High fructose corn syrup (HFCS) is a sweetener commonly used in food products. HFCS 42, containing 42 per cent fructose, is mostly used in bakery and confectionery products, which HFCS 55 (a mixture of HFCS 42 and 90) is commonly used in soft drinks.
It is also used in bee keeping to stimulate brood rearing in the spring and to increase honey production. Bees’ predilection for the sweetener was first observed when they were seen to swarm to spillages of the syrup around facilities and rail roads.
However the researcher from the USDA report in a new study that the heating of HFCS raises levels of hydroxymethylfurfural (HMF), a toxin that causes gut ulceration and dysentery-like symptoms in bees. In humans it has been linked to DNA damage, and its daughter metabolites levulinic and formic acids have also been seen to cause harm.
"The data are important for commercial beekeepers, for manufacturers of HFCS, and for purposes of food storage. Because HFCS is incorporated as a sweetener in many processed foods, the data from this study are important for human health as well,” they wrote in the Journal of Agriculture and Food Chemistry.
The researcher from the USDA reached their conclusion after measuring HMF levels in samples of HFCS over a 35 day time frame, at temperatures of 31.5, 40.0, 49.0 and 68.8ºc.
They saw that HMF levels increased steadily with temperature, and that there was a dramatic jump at 49 ºc. The chemical forms as the fructose dehydrates, with mineral and organic acids acting as catalysts.
The tests were conducted using five different commercial samples of HFCS 55 donated by Roquette, Mann Lake, Archer Daniels Midland and Tate & Lyle.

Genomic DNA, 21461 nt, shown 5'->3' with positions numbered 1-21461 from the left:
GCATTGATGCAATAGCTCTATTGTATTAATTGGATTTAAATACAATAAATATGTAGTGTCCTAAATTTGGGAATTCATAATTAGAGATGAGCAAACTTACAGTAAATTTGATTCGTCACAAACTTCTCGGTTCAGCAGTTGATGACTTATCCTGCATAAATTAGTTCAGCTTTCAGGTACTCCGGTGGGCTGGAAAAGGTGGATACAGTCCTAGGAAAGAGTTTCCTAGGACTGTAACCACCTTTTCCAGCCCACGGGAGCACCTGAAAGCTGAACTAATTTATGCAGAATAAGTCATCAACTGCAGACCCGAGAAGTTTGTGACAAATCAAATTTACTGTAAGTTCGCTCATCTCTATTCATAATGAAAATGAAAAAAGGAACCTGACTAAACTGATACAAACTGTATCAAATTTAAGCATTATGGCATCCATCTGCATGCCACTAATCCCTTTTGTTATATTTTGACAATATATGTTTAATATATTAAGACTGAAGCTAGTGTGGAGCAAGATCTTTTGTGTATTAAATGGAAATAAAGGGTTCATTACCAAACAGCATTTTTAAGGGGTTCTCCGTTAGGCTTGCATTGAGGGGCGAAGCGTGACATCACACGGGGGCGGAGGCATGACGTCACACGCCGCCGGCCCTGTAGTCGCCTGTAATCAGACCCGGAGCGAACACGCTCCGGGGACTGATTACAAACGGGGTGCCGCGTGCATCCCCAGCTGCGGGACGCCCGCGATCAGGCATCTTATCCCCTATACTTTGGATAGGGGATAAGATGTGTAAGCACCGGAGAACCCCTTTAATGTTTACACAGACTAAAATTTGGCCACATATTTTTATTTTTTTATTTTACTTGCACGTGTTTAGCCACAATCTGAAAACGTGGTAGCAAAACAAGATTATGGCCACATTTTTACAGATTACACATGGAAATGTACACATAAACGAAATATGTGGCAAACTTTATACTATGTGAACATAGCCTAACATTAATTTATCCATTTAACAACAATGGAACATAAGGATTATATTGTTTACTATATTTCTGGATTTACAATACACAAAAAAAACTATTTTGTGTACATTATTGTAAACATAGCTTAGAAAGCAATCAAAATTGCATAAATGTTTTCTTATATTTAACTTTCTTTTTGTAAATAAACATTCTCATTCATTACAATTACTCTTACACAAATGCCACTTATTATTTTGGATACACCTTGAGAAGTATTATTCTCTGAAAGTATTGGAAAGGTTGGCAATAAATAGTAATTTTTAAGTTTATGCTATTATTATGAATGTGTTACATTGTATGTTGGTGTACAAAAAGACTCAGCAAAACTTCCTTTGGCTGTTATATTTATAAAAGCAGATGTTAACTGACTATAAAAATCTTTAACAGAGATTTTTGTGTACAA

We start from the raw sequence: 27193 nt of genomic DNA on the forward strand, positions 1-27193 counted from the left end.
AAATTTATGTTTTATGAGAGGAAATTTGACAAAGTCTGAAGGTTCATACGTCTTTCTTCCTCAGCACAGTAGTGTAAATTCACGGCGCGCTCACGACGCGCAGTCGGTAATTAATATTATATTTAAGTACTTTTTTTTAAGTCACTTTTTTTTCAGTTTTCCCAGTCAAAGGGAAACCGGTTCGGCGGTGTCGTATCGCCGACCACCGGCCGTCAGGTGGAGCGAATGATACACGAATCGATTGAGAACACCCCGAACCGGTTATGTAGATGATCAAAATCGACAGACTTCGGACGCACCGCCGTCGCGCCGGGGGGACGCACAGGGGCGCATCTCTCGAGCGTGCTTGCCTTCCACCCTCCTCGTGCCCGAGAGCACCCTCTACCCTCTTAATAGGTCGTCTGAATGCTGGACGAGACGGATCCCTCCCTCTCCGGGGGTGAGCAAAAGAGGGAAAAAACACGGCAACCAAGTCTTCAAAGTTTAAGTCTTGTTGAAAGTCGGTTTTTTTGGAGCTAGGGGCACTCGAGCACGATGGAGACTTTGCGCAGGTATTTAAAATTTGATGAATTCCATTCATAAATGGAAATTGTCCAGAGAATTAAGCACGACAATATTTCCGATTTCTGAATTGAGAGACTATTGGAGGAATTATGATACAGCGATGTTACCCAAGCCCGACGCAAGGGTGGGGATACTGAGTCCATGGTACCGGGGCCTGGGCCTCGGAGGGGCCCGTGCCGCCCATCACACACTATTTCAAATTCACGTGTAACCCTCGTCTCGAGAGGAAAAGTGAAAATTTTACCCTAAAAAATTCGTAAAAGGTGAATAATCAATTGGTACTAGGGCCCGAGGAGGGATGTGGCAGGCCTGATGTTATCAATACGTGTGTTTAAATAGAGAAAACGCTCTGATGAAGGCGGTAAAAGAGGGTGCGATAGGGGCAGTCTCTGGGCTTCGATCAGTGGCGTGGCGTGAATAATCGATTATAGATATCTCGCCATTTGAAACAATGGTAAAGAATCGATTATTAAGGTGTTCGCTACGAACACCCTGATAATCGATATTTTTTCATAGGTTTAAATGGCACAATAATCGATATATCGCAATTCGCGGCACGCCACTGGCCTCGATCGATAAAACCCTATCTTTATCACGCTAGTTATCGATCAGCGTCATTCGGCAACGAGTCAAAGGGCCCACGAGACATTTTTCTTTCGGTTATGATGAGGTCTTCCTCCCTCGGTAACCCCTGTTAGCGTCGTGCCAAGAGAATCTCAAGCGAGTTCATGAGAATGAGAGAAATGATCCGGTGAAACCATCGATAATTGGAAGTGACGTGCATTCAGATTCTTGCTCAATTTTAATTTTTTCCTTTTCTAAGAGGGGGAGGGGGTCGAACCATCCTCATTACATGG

The researchers say that the data in their report should allow commercial users of HFCS to estimate the concentrations of HMF formed with time and temperature.
When it came to storing the material, the team found that conditions are crucial. At the outset HFCS 55 in a 203.5 litre drum had a level of 18 ppm HMF; within a year this had risen to 57 ppm at ambient, uncontrolled temperature.
The Codex Alimentarius Commission has a HMF limit of 40 ppm for honey sold for human consumption.
One way of limiting the formation of the chemical could be to neutralise the HFCS with inexpensive bases like lime, potash and soda ash then treating it with antifermenting agents – a logical approach since HCM formation is catalysed by acid.
However they added: “Although neutralising HFCS with commercial bases effectively reduces HMF, microbiological growth will become much more problematic, although these bases may be toxic to microbes.”
Journal of Agriculture and Food Science 2009, 57, 736907376
Formation of hydroxymethylfurfural in domestic high fructose corn syrup and its toxicity to the honey bee (Apis mellifera)
Authors: LeBlanc, B; Eggleston, G; Sammataro, D; Cornett, C; Dufault, R; Deeby, T; St Cyr, E.